Oracle Conference Call Sets Tone for OracleWorld Conference


If you're an IT manager or staffer off to OracleWorld beginning September 21, don't let the September 18 Oracle financials release rain on the party. (If you are not physically attending, you can attend much of it online.) A slowdown after six to eight quarters of real double-digit growth was inevitable and it looks like it has begun. Backcasting for BEA, Agile and a few other minor "strategic acquisitions," real growth was about 6 percent to 7 percent, year over year, in Oracle's first fiscal quarter of 2009 (much of that was currency impact). Oracle's FY 2009 Q1 is the three months that ended August 31.


You kind of knew that "subdued" was going to be the mood in the financial-analyst conference call when Larry Ellison and Charles Phillips are quoted in the press release talking about the database users instead of Oracle middleware or applications usage. I think a quick Google would tell me that the last time Oracle bragged about its deservedly dominant place in the database market was probably 1994. Ever since, the talk has been all about you DataLogix, Siebel, Arbor, i-Flex, Tuxedo, PeopleSoft, J.D. Edwards, Scopus, Hyperion, Plumtree, Retek, WebLogic, Fuego, Demantra, etc. application and middleware customers. But now it's back to the base of heritage Oracle users.


There was one little minute of classic Oracle bravado. Although it does not break out middleware separate from database, Oracle claims that the middleware business grew so fast that Oracle passed or tied IBM in middleware market share. That claims gets hard to debate given that the two companies don't line up their definitions of middleware exactly. And it is because of acquiring BEA, not organic growth.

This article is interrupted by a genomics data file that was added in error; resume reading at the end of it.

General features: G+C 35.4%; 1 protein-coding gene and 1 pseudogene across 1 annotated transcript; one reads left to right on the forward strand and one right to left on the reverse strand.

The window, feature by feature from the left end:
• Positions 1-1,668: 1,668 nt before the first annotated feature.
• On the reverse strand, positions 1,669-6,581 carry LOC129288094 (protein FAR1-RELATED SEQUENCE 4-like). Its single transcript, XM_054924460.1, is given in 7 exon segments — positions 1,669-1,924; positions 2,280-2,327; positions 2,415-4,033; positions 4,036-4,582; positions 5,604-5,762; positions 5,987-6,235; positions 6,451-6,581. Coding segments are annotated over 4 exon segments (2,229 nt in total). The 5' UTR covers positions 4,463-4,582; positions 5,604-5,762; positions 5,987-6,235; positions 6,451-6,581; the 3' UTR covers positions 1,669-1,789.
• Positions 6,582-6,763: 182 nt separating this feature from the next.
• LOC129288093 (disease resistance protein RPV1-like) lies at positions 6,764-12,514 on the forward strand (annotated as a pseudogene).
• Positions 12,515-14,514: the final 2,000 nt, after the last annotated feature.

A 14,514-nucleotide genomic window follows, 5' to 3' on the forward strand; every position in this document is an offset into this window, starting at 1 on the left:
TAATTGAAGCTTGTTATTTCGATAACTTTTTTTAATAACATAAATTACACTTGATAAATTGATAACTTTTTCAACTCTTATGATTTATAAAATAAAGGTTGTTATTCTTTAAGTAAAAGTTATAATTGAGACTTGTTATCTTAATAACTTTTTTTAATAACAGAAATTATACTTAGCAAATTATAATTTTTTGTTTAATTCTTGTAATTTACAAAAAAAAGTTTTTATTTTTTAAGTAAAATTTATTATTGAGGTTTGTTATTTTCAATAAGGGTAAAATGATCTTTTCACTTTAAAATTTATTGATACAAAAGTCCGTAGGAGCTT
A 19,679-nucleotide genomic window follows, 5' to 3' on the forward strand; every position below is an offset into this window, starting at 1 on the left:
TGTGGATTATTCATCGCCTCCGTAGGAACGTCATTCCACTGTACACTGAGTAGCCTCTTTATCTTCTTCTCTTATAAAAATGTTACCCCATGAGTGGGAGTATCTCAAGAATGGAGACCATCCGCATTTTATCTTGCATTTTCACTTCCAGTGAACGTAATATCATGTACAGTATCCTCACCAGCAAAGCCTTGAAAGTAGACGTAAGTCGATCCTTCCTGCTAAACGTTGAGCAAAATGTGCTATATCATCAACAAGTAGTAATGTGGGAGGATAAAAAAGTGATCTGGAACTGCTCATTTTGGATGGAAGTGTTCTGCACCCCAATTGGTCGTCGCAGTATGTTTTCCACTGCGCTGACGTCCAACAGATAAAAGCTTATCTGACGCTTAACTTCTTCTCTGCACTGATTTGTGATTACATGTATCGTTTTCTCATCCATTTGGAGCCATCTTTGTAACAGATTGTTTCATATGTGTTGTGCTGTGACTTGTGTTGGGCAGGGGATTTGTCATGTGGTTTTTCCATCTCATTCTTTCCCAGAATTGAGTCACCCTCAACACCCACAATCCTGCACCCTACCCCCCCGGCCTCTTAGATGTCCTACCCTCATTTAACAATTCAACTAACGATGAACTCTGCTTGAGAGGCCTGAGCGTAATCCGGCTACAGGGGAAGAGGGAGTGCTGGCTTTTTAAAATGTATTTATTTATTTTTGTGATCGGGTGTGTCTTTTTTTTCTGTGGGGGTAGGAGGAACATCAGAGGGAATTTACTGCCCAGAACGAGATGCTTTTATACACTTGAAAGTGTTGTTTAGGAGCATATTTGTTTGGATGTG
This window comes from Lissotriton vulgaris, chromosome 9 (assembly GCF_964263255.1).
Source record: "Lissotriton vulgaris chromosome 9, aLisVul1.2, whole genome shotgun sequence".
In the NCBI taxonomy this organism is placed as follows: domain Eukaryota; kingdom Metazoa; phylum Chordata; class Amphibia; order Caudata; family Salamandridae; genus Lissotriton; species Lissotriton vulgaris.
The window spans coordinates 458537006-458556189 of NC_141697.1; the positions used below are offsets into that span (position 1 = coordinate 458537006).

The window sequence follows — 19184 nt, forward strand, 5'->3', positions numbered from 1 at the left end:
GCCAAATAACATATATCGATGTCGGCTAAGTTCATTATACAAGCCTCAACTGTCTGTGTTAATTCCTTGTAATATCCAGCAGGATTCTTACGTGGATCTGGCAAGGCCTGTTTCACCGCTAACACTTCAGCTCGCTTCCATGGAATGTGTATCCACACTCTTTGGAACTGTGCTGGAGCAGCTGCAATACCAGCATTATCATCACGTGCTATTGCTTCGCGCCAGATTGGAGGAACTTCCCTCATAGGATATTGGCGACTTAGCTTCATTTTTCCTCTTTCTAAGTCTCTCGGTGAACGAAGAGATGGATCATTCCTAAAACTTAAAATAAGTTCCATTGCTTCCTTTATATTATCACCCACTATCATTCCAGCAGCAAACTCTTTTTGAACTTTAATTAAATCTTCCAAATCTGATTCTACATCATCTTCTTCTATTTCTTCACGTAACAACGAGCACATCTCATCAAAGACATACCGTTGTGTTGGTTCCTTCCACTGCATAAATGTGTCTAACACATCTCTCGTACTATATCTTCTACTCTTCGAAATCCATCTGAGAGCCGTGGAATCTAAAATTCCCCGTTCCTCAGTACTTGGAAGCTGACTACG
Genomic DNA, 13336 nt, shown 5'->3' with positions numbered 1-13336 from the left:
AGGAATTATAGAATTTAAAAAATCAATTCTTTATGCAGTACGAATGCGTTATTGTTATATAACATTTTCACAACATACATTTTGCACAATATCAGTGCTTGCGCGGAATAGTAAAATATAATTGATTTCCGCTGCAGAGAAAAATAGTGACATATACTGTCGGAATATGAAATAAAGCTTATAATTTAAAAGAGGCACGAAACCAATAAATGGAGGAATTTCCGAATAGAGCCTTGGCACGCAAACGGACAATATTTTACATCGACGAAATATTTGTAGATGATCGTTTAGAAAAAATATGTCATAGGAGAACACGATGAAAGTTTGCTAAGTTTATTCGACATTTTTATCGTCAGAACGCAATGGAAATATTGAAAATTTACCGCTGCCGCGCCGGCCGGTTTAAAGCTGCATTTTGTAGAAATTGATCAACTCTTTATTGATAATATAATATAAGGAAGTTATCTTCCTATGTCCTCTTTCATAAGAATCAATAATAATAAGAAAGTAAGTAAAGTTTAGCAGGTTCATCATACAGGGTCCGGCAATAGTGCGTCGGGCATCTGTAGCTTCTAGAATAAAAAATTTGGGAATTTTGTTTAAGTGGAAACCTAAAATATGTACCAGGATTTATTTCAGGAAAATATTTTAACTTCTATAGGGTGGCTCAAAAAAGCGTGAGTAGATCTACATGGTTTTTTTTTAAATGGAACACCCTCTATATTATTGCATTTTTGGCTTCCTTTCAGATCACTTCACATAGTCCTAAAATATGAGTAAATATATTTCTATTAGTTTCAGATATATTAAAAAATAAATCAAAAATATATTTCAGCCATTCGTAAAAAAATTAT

I don't think Oracle executives even mentioned SAP except to talk about an odd customer win here and there. That's interesting because I believe, at least on a trailing-12-month basis, that Oracle is gaining on SAP in ERP (while SAP is gaining on Oracle in middleware based on the success of NetWeaver). Neither company is doing much among small and medium businesses; that's because of a strategic decision by Oracle and a failed effort by SAP.


"Nothing new" seemed to be the watchword by Oracle executives in answering financial analysts' questions. They say you Oracle customers are going to keep signing up for more products, new seats, and upgrades in the next three months -- as well as renewing your maintenance contracts -- at the same rate as past Sept-Nov periods. In other words, macroecomonics are not affecting your IT purchasing plans. If you don't agree, send me an e-mail.


It looks like operating expenses were held down to make previously promoted profitability goals. Financial analysts were pleased but that might not be good news for users. Larry explained that maintenance is now the largest part of Oracle's business. Maintenance is the most profitable business too, he said, and Safra re-emphasized that in the Q&A. That just fans the flames of Oracle users' concern that they are being gouged by Oracle and other vendors' maintenance pricing and service deliverables. I don't agree in principle but if the supplier keeps emphasizing it, there may be something to it.